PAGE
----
The national tree of Cyprus is the endemic small tree or high shrub Golden oak (Quercus Alnifolia Poech). The common English name “golden oak” refers to the golden yellow colour of the lower surface of leaves.
The Golden oak is an evergreen, small tree or large shrub up to 10 m high. The flowers are unisexual; the male catkins are greenish-yellow, while its fruit is a narrowly obovate or subcylindrical nut (acorn), with brown colour at maturity; the cupule, at the base of the acorn, is closely covered with strongly recurved scales. The oldest Oak tree was more than 8 centuries old at the entrance of Lania village but sadly it collapsed in recent years. However, two more giant oak trees still exist, more or less 800 years each. One at Fyti village in Paphos and a second in an area between Pera Pedi and Koilani villages. The latter is called the oak of Ayia Mavri, due to the chapel next to the tree, and is 36 meters high.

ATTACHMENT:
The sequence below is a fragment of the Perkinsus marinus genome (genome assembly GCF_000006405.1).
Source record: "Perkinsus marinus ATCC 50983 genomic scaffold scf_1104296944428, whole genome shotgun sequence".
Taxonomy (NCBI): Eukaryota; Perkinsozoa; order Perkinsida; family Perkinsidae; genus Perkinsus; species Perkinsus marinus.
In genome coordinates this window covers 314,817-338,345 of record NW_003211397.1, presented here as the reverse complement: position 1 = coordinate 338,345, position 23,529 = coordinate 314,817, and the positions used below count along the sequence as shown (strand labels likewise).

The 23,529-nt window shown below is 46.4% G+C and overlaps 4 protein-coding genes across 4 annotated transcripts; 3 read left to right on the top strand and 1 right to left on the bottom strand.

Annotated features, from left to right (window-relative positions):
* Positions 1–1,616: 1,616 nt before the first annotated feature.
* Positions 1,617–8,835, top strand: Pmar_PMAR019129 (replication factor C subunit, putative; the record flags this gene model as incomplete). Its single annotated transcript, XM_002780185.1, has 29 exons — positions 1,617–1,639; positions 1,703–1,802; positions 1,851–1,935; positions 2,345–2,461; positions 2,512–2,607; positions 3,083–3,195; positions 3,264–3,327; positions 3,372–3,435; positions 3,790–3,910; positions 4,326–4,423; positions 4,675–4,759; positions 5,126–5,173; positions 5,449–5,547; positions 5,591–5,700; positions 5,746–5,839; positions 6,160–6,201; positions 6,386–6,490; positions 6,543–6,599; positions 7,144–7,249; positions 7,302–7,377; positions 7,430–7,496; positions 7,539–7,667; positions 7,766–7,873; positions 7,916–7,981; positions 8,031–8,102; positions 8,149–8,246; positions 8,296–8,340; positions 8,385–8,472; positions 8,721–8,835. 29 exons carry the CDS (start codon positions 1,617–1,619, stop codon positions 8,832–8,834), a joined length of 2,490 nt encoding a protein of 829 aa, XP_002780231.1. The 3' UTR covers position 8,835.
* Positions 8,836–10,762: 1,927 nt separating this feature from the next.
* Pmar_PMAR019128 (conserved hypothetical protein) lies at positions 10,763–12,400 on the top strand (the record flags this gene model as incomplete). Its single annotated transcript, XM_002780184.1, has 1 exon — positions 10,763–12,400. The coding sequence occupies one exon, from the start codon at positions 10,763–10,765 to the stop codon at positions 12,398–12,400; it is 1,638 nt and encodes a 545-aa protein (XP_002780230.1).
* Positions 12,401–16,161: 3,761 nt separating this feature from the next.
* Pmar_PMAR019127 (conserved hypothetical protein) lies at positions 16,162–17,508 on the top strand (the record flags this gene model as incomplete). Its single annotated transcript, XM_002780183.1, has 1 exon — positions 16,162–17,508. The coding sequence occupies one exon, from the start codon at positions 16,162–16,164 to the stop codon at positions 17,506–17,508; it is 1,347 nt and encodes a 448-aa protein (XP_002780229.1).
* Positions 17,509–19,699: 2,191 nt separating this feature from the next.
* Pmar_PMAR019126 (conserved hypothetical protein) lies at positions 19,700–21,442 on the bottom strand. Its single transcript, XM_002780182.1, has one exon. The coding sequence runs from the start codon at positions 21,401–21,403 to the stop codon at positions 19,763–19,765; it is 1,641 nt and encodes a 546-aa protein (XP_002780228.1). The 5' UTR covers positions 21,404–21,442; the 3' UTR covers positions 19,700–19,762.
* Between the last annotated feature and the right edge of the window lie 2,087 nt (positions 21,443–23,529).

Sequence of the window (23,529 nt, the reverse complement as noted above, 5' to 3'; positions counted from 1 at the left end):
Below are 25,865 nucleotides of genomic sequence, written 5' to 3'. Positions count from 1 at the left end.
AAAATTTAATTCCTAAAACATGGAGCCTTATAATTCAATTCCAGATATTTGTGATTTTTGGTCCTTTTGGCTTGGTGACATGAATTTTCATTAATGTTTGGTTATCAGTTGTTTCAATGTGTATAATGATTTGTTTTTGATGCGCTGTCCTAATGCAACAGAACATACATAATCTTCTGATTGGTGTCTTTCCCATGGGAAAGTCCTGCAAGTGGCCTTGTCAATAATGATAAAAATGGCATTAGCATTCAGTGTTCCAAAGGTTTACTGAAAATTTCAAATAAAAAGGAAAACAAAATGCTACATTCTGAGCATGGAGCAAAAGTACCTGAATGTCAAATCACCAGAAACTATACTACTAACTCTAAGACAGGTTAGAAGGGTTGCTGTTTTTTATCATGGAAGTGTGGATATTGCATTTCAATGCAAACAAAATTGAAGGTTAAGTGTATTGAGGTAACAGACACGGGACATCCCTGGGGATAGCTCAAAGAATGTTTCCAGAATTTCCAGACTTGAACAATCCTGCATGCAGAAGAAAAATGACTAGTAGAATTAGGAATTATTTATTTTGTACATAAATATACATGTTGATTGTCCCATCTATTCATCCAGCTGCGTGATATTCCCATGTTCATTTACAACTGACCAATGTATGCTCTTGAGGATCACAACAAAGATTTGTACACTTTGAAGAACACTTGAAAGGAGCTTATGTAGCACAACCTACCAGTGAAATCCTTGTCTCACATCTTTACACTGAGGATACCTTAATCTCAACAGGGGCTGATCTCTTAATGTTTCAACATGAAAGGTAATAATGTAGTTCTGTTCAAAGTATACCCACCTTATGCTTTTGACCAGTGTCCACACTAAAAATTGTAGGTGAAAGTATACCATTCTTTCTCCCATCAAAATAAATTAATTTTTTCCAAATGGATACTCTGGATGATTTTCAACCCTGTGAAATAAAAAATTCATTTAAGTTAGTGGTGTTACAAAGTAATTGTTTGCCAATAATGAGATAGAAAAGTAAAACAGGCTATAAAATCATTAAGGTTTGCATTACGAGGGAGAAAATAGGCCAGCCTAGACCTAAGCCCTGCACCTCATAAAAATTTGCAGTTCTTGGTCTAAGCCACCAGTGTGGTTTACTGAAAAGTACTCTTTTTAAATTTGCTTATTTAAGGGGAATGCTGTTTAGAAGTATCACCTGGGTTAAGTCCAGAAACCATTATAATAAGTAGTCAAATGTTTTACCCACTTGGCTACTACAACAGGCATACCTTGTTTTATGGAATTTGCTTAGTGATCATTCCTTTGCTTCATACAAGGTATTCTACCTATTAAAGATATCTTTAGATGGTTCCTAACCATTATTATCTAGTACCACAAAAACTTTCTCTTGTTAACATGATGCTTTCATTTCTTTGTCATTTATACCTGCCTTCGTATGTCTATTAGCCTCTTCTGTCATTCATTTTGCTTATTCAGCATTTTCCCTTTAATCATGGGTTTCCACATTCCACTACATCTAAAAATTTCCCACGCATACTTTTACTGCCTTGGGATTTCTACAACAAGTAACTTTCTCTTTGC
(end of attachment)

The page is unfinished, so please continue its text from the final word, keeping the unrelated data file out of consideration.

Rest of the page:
Apparently, the oldest tree in Cyprus is in Apesia village and it is a Terebinth tree about 1500 years old. Another terebinth tree 1100 years old is in Polis Tis Chrysochou. Terebinth trees exist at the church of Angeloktisti and at the church of St George Arperas.
Kato Drys boasts of a huge Plane tree planted in 1907 while at Kalopanayiotis village a Pernia tree is more than 700 years old and 17 meters tall. Next to the chapel of St Philippos in Omodos village is a huge Laurel tree over 1000 years old. But the more well-known old trees of Cyprus are the olive trees, spread all over the countryside. For example, such old trees can be found in Anglisides village and Xyliatos village. The olive tree at Xyliatos has a periphery of 13 meters.
The ‘Did You Know’ series is made possible with the support of OPAP (Cyprus) and Active Citizens Fund.